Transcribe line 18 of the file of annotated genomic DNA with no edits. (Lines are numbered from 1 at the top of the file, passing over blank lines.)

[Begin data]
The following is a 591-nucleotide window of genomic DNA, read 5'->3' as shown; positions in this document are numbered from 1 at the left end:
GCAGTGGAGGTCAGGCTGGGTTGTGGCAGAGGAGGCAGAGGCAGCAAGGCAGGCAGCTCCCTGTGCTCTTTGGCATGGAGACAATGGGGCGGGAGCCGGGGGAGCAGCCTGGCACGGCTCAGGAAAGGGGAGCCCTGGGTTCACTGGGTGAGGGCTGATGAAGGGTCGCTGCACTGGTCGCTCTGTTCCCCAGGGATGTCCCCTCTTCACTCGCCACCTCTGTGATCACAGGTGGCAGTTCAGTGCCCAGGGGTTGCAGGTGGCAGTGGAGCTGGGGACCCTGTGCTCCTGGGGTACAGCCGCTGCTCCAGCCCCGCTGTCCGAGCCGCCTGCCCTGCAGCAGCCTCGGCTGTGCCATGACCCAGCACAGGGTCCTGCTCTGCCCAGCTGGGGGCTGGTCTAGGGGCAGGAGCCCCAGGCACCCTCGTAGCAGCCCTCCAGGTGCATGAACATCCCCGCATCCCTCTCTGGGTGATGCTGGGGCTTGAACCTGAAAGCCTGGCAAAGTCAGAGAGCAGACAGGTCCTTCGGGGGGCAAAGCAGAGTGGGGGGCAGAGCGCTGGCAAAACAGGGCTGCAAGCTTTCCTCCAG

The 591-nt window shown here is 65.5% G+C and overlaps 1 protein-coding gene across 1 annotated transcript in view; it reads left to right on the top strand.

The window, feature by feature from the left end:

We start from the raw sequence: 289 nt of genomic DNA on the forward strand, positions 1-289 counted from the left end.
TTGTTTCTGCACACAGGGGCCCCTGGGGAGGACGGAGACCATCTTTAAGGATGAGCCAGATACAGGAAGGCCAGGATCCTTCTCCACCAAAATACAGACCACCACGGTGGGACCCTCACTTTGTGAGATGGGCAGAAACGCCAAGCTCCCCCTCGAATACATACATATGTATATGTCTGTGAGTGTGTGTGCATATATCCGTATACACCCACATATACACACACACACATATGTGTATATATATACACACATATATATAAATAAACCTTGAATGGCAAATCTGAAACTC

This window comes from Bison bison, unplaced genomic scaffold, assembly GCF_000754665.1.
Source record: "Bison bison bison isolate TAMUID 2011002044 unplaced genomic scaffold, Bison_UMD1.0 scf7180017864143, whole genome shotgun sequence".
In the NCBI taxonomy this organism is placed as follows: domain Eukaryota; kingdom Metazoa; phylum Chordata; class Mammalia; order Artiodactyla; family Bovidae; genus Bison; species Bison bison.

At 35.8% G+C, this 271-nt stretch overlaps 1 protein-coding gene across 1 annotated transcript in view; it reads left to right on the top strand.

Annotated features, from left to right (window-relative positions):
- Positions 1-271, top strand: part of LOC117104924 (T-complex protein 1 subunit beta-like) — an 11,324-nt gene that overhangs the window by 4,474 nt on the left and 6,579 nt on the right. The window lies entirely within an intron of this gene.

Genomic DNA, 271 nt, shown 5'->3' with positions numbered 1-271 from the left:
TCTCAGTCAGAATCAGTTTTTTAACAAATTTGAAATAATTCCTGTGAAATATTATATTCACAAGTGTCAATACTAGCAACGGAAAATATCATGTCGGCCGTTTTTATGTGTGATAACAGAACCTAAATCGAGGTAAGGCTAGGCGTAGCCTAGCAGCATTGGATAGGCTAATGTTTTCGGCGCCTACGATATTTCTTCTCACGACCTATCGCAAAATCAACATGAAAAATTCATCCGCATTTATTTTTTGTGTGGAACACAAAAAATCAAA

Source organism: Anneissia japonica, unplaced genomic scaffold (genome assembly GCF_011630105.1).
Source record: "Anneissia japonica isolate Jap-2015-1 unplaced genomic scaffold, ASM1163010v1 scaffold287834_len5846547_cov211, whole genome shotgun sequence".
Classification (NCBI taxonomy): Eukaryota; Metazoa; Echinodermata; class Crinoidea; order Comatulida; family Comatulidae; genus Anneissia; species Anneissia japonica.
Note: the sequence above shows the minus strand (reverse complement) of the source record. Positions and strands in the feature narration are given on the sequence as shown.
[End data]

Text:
Note: the sequence above shows the minus strand (reverse complement) of the source record. Positions and strands in the feature narration are given on the sequence as shown.